Saving the endangered Grevy’s Zebra of north Kenya

My 11 year old daughter, Mayian, has set up a fundraising campaign with her dad @francothepapa, to help save the highly endangered Grevy’s zebra of north Kenya, currently suffering from starvation due to the terrible drought that’s gripped the Horn of Africa for the last two years. The link to her Go Fund Me campaign is here:

There are only +/- 3000 Grevy’s zebra left in the wild, so her goal is to raise £1 for each one. The money will be donated to the @grevyszebratrust (GZT) to buy nutritious hay and help fund their emergency supplementary feeding programme of these unique zebra.

In the photos below, Mayian (aged 6) is helping the Trust’s previous efforts during a similar drought in 2017.

Grevy’s zebra are in serious trouble. 

The biggest issue is habitat loss as their home range is being rapidly degraded through overgrazing by livestock, loss of topsoil, erosion, and failed rains brought about by climate change. 

Everything comes down to the availability of grass in the landscape.  

The grass stalks below were collected by Mayian and her parents in the Maasai Mara in 2021, and represent 13 different species. 

The most nutritious of these grasses is the species found on the far right had side of the photo called red oat grass.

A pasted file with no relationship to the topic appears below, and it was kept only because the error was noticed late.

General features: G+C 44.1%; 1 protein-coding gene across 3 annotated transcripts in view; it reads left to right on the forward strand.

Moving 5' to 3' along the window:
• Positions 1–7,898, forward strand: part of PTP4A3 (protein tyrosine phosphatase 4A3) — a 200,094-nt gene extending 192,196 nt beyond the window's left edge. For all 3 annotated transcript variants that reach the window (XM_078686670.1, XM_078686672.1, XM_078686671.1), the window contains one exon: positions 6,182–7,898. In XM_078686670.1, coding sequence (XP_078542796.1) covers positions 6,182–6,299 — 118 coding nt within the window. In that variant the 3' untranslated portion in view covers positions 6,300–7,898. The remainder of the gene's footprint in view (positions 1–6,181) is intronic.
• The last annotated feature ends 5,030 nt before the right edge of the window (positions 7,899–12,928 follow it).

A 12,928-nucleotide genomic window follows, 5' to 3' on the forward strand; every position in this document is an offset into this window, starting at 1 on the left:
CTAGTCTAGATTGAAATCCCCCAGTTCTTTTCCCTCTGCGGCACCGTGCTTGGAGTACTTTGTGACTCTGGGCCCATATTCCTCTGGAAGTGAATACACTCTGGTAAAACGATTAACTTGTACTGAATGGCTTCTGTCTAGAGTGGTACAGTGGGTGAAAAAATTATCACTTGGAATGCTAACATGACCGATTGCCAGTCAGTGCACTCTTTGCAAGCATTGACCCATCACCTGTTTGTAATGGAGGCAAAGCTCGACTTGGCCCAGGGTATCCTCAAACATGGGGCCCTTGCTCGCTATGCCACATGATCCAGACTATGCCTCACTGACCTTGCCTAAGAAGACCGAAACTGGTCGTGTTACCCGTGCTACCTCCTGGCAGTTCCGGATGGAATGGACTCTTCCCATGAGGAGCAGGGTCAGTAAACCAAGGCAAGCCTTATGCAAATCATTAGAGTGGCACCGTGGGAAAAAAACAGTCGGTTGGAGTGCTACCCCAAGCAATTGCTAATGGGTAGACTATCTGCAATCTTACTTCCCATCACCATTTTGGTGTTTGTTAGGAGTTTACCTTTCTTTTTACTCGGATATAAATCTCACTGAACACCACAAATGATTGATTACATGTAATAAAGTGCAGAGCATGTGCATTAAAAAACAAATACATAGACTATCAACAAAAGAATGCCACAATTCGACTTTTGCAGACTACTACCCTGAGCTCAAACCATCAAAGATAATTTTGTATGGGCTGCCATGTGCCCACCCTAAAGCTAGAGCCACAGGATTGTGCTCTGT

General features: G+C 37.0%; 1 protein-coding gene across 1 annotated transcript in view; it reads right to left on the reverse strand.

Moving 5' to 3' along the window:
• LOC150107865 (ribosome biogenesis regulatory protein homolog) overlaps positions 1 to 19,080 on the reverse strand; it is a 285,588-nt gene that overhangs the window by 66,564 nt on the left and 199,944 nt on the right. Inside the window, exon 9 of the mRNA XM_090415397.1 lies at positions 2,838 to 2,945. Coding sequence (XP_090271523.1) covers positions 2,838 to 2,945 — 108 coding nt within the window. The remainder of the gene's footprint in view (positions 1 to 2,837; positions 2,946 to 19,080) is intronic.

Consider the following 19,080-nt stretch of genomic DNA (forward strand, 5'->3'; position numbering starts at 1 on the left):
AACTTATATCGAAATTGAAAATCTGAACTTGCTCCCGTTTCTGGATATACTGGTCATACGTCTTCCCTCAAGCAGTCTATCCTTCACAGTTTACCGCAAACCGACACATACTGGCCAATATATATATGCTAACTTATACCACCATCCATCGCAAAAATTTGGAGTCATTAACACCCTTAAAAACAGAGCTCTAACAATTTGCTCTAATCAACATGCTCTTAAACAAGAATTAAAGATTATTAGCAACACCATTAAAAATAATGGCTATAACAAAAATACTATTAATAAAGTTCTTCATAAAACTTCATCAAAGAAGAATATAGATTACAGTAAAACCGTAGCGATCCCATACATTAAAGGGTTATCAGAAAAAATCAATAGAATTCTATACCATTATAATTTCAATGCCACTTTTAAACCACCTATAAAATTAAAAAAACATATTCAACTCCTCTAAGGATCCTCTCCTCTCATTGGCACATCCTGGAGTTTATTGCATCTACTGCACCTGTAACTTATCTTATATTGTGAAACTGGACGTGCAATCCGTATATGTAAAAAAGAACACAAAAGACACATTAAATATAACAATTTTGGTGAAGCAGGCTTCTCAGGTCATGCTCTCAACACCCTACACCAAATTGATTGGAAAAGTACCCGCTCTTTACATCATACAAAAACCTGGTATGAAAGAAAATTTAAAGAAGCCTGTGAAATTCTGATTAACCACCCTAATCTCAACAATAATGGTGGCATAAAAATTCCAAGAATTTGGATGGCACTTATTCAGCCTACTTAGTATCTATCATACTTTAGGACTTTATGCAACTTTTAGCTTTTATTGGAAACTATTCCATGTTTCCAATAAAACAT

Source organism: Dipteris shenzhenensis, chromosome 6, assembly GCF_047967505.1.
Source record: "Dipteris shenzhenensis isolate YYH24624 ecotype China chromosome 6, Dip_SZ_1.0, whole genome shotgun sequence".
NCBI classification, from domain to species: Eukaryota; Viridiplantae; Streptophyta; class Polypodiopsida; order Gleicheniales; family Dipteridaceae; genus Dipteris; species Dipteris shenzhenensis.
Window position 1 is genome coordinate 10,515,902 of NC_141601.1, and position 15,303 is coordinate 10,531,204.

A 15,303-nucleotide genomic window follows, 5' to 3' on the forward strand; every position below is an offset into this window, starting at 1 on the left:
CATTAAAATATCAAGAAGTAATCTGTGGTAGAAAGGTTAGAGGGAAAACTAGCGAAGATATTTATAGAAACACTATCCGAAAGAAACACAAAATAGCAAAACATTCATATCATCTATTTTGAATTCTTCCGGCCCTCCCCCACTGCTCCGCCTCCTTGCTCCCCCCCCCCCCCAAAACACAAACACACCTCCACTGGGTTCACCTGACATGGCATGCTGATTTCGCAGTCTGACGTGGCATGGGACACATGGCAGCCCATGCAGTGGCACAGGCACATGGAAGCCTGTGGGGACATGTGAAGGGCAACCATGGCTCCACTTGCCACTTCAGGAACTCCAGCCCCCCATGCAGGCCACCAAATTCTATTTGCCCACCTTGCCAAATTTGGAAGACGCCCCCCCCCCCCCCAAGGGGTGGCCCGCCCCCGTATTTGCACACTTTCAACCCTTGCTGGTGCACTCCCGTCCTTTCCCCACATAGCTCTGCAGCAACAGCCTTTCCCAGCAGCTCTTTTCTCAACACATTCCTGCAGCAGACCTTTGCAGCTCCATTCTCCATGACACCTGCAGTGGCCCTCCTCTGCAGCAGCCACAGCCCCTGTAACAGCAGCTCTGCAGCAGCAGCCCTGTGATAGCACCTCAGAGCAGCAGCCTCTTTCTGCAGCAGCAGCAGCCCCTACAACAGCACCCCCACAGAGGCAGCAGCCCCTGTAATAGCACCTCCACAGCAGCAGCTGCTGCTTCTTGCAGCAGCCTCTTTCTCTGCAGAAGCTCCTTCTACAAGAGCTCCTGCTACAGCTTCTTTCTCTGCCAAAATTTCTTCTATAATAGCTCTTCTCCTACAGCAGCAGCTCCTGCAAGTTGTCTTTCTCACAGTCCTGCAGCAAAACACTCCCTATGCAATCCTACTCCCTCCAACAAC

Unfortunately, livestock – especial goats and sheep – have been devastating the grazing areas of north kenya by pulling up the roots of the small patches of grass that remain.  It’s been estimated that 70% of the landscape is now on the edge of permanent desertification, which means that only 30% of the area has the ability to repair itself and produce the grass that is so desperately needed by wildlife and livestock alike.

Mayian’s dream is to see Samburu covered in rich fields of grass again one day.  It will take a lot of work to restore the landscape and regenerate the grass, but in the meantime she wants to find ways to help the Grevy’s zebra and the other wild life that depends on grasslands to survive. Her aim is to raise awareness and contribute to raising funds by making Art.

Her sculpture of a Grevy’s zebra in amongst a herd of Burchell’s zebra, up at the top of this post, highlights how different these rare and very special, unique, desert-adapted zebra are to common zebra. The sculpture is for sale in Kenya to the highest bidder and all donations will go to the Grevy’s Zebra Trust feeding programme!

Please spread the word and thank you for your support!

The link to her Go Fund Me campaign is

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